It's been my sole focus to answer this question for the last two years, and I think a lot of the resources mentioned here are great but I've noticed there are three strategies that successful students consistently use better than anyone else regardless of what resources they use:1. Focus on habits, not goals2. Learning alone is painful3. Build thingsNote: some of this is borrowed from my answer to another Quora question: How can I prepare for Bloc?1. Focus on habits, not goalsIt seems counterintuitive that you shouldn't focus on goals, but hear me out -- it's all about leverage. Anyone who works with me knows that I dweebishly reference the R'as Al Ghul scene in Batman Begins pretty much 3-4 times a day:Our investors at Bloc are getting tired of board meetings starting with Batman clips.R'as tells Bruce: "Rub your chest, your arms will take care of themselves."If you focus on building the habit of programming for 20-30 hours a week, you will reach your goal of being a web developer. If you focus on the goal of being a web developer in X months, you get nothing from that but stress and insecurity about how far along you are. Focus on the habit, not the goal. Rub your chest, your arms will take care of themselves.So here's what you should do right now: put 15 minutes a day on your calendar to spend time programming. Don't do more than 15, just focus on doing 15 minutes a day. If you can do it successfully with no excuses for a week, try bumping it up to 20 minutes a day. Don't try to overextend yourself by doing an hour a day right off the bat, this is going to be a 10,000 hour marathon so we're focusing on developing the habit right now. The number of minutes you put in isn't as important as you showing up each day.2. Learning alone is painfulWhen I was learning web development, the two biggest social components to my learning were having a mentor and belonging to a community.Having a mentorI worked at a small startup called merge.fm while in college. I learned more in the summer I spent working with one of their cofounders than I did in the entire previous year at my university. There's just something about working alongside an expert who knows more than you that really accelerates your learning, you're able to pick up on how they think and unveil what you don't know you don't know. There's a reason why mentorship used to be the de facto standard of learning a new trade, it's very effective.Belonging to a communityFor me, the two communities I belonged to were the Illini Entrepreneurship Network (a student organization at my university) and HackerNews (a large hacker/startup oriented online community).I didn't learn what objects and classes were from HackerNews, but I learned a different category of things. I learned that nobody likes Javascript. I learned that Rubyists are the hipsters of programming. I learned that Bret Taylor, Rich Hickey, and John Carmack are programming gods, and that software companies that are truly serious about coffee have kitchens that look like labs.In short, I learned how to talk shop. That turns out to be important when you're working with other developers, but it's also the thing that makes you feel like a developer.3. Build thingsIn the first year of learning web development, I built:A Digg Clone (from a Sitepoint book on Rails, I believe it's out of date now though)An E-Commerce App (from Agile Web Development with Rails 4)A GeekSquad-esque App (personal project)A Realtime, Online Classroom (personal project)A Foreign Language Flashcard App (class project)I think building real projects is important for many reasons, but the most important one to me is because it's fun. That's something that is tragically lost in classical education, but I think it's important enough to be on this list. Look for resources that show you how to build things, http://ruby.railstutorial.org/ is a good one.4. Be a cockroachI secretly added a 4th item for those of you who've stuck around to read this far down the page.Paul Graham once told the founders of Airbnb:"You guys won’t die, you’re like cockroaches."You'll probably want to quit learning how to code at some point. Like anything worthwhile, it's difficult and will make you feel stupid at times. This is why #1 on this list is so important -- stop worrying so much about whether you're making progress or how much longer it'll be until you feel like you've "made it." All you have to do is focus on showing up, for 10-30 hours a week. Be as mindless as a cockroach about everything else, and don't "die."I made the statement years ago which is often quoted that 80 percent of life is showing up. People used to always say to me that they wanted to write a play, they wanted to write a movie, they wanted to write a novel, and the couple of people that did it were 80 percent of the way to having something happen. All the other people struck out without ever getting that pack. They couldn’t do it, that’s why they don’t accomplish a thing, they don’t do the thing, so once you do it, if you actually write your film script, or write your novel, you are more than half way towards something good happening. So that I would say was say my biggest life lesson that has worked. All others have failed me.Woody Allen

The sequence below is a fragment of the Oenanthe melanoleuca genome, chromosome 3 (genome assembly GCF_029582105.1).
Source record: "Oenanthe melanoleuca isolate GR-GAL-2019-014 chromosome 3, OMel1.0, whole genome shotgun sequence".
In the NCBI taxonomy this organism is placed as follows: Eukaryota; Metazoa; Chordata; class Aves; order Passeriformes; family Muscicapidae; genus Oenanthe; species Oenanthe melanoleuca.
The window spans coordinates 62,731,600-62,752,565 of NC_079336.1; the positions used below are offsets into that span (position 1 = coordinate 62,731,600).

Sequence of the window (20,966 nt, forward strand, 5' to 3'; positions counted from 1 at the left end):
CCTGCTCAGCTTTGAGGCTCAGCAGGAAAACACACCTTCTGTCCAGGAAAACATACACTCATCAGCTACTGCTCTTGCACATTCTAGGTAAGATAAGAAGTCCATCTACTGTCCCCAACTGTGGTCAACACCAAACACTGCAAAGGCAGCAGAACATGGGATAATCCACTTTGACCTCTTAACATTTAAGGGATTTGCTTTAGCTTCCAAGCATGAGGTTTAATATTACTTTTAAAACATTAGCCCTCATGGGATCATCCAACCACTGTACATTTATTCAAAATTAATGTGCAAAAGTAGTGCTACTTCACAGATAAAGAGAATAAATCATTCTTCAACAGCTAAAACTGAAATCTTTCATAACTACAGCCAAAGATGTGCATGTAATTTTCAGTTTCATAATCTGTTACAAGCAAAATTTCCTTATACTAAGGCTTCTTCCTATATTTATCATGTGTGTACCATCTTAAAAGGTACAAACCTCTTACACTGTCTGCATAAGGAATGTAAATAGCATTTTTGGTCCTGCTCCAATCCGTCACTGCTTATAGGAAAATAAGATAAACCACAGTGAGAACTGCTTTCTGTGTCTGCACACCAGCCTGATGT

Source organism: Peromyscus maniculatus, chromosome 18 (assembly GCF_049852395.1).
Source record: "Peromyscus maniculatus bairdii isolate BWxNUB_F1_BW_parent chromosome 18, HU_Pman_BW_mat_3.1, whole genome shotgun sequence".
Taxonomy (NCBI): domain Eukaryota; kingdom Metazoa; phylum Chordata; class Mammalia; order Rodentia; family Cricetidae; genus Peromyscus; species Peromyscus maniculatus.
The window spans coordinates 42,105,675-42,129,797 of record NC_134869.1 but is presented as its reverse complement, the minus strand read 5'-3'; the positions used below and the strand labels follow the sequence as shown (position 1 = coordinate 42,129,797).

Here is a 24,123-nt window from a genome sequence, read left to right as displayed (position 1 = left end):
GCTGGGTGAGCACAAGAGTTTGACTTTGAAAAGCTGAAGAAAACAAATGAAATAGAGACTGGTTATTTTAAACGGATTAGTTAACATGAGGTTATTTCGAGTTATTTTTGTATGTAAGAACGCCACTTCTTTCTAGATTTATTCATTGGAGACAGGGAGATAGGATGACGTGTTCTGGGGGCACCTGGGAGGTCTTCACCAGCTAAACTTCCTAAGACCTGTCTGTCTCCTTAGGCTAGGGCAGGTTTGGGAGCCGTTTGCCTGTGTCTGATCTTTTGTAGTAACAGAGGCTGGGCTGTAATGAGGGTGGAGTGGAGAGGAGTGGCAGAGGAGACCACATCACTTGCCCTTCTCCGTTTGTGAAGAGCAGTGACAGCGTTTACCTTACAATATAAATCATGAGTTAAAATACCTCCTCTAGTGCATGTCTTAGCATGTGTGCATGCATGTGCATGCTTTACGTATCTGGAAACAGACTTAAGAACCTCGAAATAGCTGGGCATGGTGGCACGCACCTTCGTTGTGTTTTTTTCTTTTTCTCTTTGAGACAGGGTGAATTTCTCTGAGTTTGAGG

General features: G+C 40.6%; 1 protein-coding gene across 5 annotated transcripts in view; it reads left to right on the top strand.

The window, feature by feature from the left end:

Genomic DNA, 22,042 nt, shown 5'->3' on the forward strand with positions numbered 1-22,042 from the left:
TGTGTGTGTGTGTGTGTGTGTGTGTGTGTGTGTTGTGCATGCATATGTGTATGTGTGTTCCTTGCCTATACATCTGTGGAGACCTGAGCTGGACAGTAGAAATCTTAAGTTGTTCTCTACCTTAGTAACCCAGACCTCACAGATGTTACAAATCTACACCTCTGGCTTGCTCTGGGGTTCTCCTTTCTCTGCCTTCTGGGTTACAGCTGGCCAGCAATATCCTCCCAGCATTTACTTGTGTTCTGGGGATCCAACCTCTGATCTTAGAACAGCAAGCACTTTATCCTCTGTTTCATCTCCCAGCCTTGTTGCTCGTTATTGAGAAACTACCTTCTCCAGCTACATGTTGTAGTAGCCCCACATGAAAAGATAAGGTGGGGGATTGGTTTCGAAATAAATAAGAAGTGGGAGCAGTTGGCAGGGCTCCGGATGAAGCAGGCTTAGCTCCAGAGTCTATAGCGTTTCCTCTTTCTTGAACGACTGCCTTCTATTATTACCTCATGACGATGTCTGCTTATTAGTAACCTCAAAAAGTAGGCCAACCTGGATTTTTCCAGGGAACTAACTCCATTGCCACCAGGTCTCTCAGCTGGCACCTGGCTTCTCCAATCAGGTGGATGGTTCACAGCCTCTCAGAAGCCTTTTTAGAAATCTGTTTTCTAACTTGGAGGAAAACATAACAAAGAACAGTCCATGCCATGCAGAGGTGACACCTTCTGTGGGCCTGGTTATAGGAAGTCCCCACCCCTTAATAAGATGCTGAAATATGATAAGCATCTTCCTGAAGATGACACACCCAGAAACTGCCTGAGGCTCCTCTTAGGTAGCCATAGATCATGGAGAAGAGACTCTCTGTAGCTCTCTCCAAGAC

When do you go to OCS in the USMC and how long do you go for each commissioning program, including those enlisted to officer programs?